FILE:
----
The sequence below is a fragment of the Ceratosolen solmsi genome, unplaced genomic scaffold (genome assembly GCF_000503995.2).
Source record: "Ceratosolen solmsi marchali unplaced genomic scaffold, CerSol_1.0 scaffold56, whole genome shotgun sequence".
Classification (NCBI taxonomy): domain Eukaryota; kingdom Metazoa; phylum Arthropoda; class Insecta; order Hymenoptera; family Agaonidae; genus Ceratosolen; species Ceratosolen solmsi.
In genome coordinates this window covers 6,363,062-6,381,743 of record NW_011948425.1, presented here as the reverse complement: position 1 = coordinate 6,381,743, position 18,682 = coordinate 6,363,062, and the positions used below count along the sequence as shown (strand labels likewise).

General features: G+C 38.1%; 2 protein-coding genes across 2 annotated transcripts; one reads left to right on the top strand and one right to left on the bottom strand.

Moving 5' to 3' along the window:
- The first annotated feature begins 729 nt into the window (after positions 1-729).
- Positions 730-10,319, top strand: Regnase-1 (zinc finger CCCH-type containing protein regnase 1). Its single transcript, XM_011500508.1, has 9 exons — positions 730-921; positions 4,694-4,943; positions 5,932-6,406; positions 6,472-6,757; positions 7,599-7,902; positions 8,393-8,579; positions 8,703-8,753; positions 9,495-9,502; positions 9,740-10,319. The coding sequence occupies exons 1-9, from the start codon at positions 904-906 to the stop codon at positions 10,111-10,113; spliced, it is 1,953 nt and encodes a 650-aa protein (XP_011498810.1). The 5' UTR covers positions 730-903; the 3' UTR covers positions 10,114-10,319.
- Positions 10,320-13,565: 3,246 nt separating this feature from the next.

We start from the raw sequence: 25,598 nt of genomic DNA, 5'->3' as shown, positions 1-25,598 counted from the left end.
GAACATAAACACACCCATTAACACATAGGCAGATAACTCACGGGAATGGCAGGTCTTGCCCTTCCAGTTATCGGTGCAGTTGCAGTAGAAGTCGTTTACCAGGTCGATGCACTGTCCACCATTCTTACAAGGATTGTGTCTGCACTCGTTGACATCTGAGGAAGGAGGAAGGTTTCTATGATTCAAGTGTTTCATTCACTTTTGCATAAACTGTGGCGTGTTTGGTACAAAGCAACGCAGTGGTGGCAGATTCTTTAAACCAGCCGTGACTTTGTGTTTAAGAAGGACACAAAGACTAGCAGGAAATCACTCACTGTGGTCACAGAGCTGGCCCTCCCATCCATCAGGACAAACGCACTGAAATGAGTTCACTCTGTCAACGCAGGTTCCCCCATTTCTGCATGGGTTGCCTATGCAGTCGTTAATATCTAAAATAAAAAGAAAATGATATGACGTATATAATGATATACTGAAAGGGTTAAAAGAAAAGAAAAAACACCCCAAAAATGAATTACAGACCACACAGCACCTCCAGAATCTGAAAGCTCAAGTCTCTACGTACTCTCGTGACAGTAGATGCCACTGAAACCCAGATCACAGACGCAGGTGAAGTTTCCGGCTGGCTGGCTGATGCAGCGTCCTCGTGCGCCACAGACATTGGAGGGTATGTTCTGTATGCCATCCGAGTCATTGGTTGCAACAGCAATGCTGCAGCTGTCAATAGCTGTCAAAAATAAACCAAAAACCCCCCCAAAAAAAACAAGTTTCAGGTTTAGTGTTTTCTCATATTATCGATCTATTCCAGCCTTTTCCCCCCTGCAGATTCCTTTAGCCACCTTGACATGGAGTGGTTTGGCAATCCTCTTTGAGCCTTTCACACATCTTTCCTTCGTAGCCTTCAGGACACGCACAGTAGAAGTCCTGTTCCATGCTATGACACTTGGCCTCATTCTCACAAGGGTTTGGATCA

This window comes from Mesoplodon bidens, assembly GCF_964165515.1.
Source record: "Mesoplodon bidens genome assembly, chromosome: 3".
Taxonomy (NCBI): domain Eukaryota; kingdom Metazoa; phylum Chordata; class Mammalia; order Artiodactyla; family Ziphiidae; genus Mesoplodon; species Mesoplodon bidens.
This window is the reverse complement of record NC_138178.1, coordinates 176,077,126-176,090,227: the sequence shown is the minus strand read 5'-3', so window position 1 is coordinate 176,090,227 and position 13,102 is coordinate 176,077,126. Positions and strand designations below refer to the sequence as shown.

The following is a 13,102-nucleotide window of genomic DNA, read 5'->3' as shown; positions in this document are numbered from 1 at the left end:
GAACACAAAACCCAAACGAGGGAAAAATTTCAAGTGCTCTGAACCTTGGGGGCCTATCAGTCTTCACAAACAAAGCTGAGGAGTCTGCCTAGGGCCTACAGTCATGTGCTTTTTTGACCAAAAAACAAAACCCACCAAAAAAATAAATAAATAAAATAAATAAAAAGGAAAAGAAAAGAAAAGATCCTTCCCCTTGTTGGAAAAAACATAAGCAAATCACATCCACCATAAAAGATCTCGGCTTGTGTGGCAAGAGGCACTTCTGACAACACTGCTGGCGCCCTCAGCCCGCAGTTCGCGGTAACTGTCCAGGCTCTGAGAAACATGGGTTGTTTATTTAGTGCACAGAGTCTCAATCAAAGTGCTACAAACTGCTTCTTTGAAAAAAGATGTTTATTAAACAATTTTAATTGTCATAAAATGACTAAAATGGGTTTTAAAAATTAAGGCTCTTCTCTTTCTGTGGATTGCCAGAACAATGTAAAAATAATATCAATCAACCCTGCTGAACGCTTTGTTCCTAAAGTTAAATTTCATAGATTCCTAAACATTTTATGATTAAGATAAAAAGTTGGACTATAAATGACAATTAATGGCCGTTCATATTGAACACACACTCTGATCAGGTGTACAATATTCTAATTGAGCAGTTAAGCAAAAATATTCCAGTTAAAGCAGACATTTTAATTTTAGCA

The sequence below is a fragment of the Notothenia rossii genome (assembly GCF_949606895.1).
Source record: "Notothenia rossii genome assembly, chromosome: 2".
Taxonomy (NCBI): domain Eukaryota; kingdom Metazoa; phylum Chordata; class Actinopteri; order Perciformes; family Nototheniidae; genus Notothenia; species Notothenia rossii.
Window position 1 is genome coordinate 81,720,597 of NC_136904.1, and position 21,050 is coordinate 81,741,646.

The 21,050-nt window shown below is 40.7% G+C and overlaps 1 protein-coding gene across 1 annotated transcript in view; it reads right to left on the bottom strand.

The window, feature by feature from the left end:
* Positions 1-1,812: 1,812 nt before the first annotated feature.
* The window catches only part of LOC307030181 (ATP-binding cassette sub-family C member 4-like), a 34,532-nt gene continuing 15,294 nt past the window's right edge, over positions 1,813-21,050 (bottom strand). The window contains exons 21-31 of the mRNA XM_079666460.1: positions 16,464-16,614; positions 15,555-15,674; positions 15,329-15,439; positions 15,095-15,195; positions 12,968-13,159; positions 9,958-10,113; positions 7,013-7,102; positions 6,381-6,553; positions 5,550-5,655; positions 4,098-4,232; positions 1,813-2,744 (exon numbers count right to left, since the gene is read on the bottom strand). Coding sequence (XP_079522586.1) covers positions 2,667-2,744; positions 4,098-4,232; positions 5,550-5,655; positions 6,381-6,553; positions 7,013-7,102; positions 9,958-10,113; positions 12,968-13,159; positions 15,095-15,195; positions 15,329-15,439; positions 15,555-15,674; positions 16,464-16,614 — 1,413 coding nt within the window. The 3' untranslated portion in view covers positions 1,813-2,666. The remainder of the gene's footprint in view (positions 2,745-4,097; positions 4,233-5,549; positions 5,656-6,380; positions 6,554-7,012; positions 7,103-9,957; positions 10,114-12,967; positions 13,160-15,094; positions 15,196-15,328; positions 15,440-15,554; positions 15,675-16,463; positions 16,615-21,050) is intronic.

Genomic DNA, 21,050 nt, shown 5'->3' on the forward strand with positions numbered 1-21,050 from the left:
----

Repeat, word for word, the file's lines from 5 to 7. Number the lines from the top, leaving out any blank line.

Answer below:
General features: G+C 38.1%; 2 protein-coding genes across 2 annotated transcripts; one reads left to right on the top strand and one right to left on the bottom strand.

Moving 5' to 3' along the window:
- The first annotated feature begins 729 nt into the window (after positions 1-729).